Gabrielle Harper: It's so nice to meet you. Oren talks about you all the time.
Joan: What happened to, "this is a murder investigation"?
Holmes: In a bit of a lull right now, actually. We're awaiting the results of the DNA tests on the blood. And I saw a chance to spend some time with your family, and I took it.
Oren: Joan, is it true you helped prove the CIO of Canon Ebersole had a secretary who killed five people?
Joan: Uh, not really. I just helped out a little.
Holmes: She was instrumental in solving that case. She also went to the trouble of saving my life. Quite a promising detective in her own right.
Joan: I'm not a detective. I just, I'm along for the ride for a while.
Holmes: You're being modest. That's not the only case she's helped me solve. Hard to picture what she does, isn't it? "Sober companion." When I first heard that term, I couldn't imagine what it entailed, and I'm an addict. She practices quite a unique specialty, your daughter. She rebuilds lives from the ground up. You can measure her success in careers restored. In my case, criminals caught and in lives saved.
Mary: Interesting. Never thought of it like that.
Holmes: Of course you haven't. You've raised a modest daughter. She would never say such a thing. Shall we order? I hear the rabbit is a-ma-zing.
Joan: I know you're gonna blow this off, but I'm gonna say it anyway, thank you. I've never been able to make my family understand what I do.
Holmes: Yes, well, I meant very little of what I said.
Joan: There's the blowing-off part.
Holmes: I know my audience. I simply told them what they wanted to hear. They're nice people, your family, but they are, at their core, conventional. You make an effort to appear conventional, but I know, Watson, you share my love of all that is bizarre and outside the humdrum routine of ordinary life. Your family will never understand this, so I gave them some words that they would understand.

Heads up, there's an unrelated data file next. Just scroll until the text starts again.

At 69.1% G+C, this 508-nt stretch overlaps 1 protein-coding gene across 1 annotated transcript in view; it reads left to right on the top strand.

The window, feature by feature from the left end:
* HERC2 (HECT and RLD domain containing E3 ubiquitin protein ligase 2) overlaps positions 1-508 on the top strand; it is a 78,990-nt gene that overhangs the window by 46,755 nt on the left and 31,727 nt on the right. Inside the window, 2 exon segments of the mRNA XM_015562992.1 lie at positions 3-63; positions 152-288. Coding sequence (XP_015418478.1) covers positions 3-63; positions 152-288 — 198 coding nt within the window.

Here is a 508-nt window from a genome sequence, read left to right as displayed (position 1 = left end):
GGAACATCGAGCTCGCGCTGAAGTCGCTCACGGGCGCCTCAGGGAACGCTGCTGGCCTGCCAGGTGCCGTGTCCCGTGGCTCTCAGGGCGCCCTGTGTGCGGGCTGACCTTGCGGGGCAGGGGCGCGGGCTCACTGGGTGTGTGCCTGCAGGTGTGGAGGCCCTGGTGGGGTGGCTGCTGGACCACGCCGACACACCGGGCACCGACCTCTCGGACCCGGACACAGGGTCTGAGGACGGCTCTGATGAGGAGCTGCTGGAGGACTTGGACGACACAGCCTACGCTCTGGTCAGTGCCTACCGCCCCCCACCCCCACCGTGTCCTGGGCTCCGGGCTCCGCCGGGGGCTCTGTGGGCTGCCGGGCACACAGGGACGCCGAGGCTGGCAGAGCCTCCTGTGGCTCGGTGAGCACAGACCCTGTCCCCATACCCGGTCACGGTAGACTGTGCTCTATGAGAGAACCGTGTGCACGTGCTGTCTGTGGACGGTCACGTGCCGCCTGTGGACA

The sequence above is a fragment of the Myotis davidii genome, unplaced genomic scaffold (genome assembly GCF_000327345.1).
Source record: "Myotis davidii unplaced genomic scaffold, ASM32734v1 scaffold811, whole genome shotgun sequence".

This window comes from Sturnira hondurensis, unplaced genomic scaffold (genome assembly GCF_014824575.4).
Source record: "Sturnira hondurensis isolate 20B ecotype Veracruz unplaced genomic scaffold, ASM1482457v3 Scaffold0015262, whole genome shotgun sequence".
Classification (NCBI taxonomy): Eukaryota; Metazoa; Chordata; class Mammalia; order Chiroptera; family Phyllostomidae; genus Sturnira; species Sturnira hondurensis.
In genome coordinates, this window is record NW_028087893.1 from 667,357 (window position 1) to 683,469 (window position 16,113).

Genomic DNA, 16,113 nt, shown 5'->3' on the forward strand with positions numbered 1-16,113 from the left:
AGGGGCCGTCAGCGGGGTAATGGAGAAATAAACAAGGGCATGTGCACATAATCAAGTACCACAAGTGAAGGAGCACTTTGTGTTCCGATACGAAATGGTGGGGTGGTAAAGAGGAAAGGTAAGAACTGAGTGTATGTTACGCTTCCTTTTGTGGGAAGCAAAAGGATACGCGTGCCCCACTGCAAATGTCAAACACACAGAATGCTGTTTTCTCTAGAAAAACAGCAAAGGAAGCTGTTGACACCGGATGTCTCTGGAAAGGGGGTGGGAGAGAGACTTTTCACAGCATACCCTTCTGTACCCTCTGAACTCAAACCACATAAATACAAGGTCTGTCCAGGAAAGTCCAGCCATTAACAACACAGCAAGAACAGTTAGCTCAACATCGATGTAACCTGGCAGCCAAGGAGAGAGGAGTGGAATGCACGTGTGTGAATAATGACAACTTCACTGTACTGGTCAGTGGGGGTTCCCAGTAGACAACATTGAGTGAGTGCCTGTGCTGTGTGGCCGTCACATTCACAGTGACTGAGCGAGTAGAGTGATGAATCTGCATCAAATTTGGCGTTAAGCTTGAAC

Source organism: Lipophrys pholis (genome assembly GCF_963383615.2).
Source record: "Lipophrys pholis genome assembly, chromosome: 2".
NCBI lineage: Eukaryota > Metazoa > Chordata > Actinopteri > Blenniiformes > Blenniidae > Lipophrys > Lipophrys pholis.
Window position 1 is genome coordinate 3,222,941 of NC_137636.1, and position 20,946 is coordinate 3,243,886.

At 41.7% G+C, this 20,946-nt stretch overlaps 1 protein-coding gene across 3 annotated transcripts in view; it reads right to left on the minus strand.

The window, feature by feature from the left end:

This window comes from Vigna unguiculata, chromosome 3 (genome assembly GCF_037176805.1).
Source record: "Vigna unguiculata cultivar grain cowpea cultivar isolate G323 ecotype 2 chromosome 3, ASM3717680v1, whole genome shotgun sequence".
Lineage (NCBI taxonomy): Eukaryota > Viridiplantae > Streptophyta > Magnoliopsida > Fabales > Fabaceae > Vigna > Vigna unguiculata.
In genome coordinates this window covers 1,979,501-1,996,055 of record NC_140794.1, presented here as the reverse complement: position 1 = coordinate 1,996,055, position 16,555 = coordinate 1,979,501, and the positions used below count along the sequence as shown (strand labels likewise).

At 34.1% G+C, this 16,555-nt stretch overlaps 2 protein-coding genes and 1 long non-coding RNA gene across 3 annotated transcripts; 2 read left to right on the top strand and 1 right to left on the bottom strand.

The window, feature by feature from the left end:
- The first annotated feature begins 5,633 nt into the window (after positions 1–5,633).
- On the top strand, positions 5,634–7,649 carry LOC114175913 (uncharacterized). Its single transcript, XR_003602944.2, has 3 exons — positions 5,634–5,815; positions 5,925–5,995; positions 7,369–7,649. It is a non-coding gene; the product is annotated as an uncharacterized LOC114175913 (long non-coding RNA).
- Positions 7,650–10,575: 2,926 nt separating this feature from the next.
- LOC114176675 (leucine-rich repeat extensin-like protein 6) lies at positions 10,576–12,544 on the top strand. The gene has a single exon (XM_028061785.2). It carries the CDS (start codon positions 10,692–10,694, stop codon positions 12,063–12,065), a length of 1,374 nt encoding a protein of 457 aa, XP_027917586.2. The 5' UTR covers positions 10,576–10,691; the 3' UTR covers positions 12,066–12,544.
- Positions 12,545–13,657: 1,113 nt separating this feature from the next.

Holmes: I'm just curious as to who Justin Guthrie might have collaborated with to rob the diamond exchange. I've been sifting through his phone in my downtime.
Joan: That's the dead guy's phone? Isn't that evidence?
Holmes: Yeah, well, I will give it back when I'm finished. He stored three phone numbers in his notes section. Each one has just a first name next to it, Jeremy, Amelie, Alex. These are the names of three people with whom he served on the jury.
Joan: So they kept in touch.
Holmes: Have you served jury service? Did you have any desire to see those people again when it was over?
Joan: It's 3:00 in the morning!
Holmes: It's nearly finished. Don't turn it down. I'm basking.
Joan: Can't you bask in the morning?
Holmes: It's this case, Watson. It renews one's faith in the profession. It's a life of boundless surprises, detective work.
Joan: Do I have to find you a drug test?
Holmes: These are the four men who broke into The Leviathan in 2010. Now, we've already met Charles Briggs, lock-pick and locksmith extraordinaire. This is Vance Paulson. He was the inside man. The late Carter Averill, organizer of the crime, genius. He mastered everything from computer coding to surveillance software. And, finally, David Retts, PhD in electrical engineering.
Joan: Nothing about this is making me want to bask.
Holmes: I haven't got to the good bit yet. We already know that Justin Guthrie's programming skills allowed him to perform much the same function as Carter Averill. Now let's meet some of his fellow jurors. Alex Wilson worked as an electrical engineer until his employer forced early retirement on him. Jeremy Lopez, son of a locksmith. Paid his way through school by plying his father's trade.
Joan: So you're saying that Justin Guthrie committed this robbery with other members of the jury?
Holmes: Probably started as a joke. Jurors spend a lot of time together. Lots of idle chitchat, hmm? They noted that between them, they had the same skill set as the thieves they were trying. Once Justin Guthrie spotted the coded programming language, things turned serious. They realized they'd been handed the recipe for making millions of dollars.
Joan: So, who was the inside man?
Holmes: This is Amelie Widomski, a homemaker from Roosevelt Island. I couldn't make any sense of it until I noticed that she'd written her maiden name on some paperwork. Amelie Widomski was born "Amelie Batonvert."
Joan: Green Stick.
Holmes: The manager of the Svalbard Diamond Exchange is her brother. Whether he was in on it or whether she just used the family connection to gain access during working hours, these are the four people who robbed the Svalbard Diamond Exchange two days ago. And one of them is killing the others to keep the proceeds.